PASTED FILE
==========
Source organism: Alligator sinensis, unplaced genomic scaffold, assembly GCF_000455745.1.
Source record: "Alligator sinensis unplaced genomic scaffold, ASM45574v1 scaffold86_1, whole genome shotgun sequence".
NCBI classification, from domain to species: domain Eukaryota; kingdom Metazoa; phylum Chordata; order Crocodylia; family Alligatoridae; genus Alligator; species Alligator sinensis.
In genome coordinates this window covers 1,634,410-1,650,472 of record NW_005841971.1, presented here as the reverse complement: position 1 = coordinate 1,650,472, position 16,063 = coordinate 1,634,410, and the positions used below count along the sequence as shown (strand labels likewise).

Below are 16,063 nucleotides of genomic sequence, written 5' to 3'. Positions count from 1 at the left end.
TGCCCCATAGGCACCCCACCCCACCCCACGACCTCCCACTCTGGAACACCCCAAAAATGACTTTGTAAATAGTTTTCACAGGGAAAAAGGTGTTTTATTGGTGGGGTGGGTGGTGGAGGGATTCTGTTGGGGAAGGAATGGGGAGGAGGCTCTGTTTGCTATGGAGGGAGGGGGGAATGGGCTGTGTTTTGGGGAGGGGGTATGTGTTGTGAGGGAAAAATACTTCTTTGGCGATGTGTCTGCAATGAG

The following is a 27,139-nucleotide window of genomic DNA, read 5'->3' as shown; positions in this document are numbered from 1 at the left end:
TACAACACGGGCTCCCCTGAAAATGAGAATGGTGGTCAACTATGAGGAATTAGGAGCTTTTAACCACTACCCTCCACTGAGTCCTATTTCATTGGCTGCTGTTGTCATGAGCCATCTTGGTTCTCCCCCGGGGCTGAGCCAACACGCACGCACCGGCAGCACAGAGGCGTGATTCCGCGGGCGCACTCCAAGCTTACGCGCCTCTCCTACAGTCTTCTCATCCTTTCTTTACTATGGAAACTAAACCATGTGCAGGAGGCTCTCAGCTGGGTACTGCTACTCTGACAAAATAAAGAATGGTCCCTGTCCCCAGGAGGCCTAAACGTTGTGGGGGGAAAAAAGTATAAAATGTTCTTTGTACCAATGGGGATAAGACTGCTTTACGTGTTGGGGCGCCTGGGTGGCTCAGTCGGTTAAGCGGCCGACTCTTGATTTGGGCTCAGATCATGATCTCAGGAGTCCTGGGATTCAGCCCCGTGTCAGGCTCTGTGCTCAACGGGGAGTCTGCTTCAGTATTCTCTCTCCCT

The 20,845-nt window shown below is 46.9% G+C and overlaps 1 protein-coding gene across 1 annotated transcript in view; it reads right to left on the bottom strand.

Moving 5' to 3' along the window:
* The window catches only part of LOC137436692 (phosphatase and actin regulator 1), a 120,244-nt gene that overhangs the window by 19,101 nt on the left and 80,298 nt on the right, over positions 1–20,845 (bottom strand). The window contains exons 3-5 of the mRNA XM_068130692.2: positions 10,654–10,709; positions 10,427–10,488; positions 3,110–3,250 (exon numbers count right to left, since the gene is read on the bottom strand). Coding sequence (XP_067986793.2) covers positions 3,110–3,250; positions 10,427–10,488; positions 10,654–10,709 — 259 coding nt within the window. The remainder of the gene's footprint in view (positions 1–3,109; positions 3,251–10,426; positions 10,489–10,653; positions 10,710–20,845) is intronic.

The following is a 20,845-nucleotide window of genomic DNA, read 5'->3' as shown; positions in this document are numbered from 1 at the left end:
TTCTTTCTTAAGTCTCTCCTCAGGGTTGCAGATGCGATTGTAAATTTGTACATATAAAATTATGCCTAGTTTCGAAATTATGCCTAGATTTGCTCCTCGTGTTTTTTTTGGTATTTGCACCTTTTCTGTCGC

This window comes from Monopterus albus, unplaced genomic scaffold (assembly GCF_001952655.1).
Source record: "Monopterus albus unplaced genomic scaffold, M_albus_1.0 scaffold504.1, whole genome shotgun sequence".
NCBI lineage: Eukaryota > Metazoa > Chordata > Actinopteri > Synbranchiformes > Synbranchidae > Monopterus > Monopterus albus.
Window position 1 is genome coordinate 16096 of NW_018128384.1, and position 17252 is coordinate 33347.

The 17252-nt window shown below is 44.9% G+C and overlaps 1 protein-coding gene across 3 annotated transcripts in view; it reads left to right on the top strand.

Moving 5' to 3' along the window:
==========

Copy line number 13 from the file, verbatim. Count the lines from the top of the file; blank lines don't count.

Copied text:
TTCTTTCTTAAGTCTCTCCTCAGGGTTGCAGATGCGATTGTAAATTTGTACATATAAAATTATGCCTAGTTTCGAAATTATGCCTAGATTTGCTCCTCGTGTTTTTTTTGGTATTTGCACCTTTTCTGTCGC